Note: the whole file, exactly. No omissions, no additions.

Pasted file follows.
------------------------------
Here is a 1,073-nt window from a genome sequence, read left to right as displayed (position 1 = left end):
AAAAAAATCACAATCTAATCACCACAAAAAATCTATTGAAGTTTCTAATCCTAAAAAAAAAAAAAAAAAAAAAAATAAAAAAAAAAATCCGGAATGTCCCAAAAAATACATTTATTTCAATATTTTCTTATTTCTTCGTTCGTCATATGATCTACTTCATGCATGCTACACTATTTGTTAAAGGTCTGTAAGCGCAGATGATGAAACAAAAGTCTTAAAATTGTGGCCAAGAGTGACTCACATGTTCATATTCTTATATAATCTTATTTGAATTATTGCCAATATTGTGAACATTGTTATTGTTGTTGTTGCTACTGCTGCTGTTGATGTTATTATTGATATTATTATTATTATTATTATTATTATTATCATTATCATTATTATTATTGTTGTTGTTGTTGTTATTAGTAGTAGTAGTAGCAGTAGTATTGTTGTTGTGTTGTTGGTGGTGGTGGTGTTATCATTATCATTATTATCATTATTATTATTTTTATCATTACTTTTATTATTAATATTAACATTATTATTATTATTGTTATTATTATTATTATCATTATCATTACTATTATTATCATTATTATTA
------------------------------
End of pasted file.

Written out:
Here is a 1,073-nt window from a genome sequence, read left to right as displayed (position 1 = left end):
AAAAAAATCACAATCTAATCACCACAAAAAATCTATTGAAGTTTCTAATCCTAAAAAAAAAAAAAAAAAAAAAAATAAAAAAAAAAATCCGGAATGTCCCAAAAAATACATTTATTTCAATATTTTCTTATTTCTTCGTTCGTCATATGATCTACTTCATGCATGCTACACTATTTGTTAAAGGTCTGTAAGCGCAGATGATGAAACAAAAGTCTTAAAATTGTGGCCAAGAGTGACTCACATGTTCATATTCTTATATAATCTTATTTGAATTATTGCCAATATTGTGAACATTGTTATTGTTGTTGTTGCTACTGCTGCTGTTGATGTTATTATTGATATTATTATTATTATTATTATTATTATTATCATTATCATTATTATTATTGTTGTTGTTGTTGTTATTAGTAGTAGTAGTAGCAGTAGTATTGTTGTTGTGTTGTTGGTGGTGGTGGTGTTATCATTATCATTATTATCATTATTATTATTTTTATCATTACTTTTATTATTAATATTAACATTATTATTATTATTGTTATTATTATTATTATCATTATCATTACTATTATTATCATTATTATTA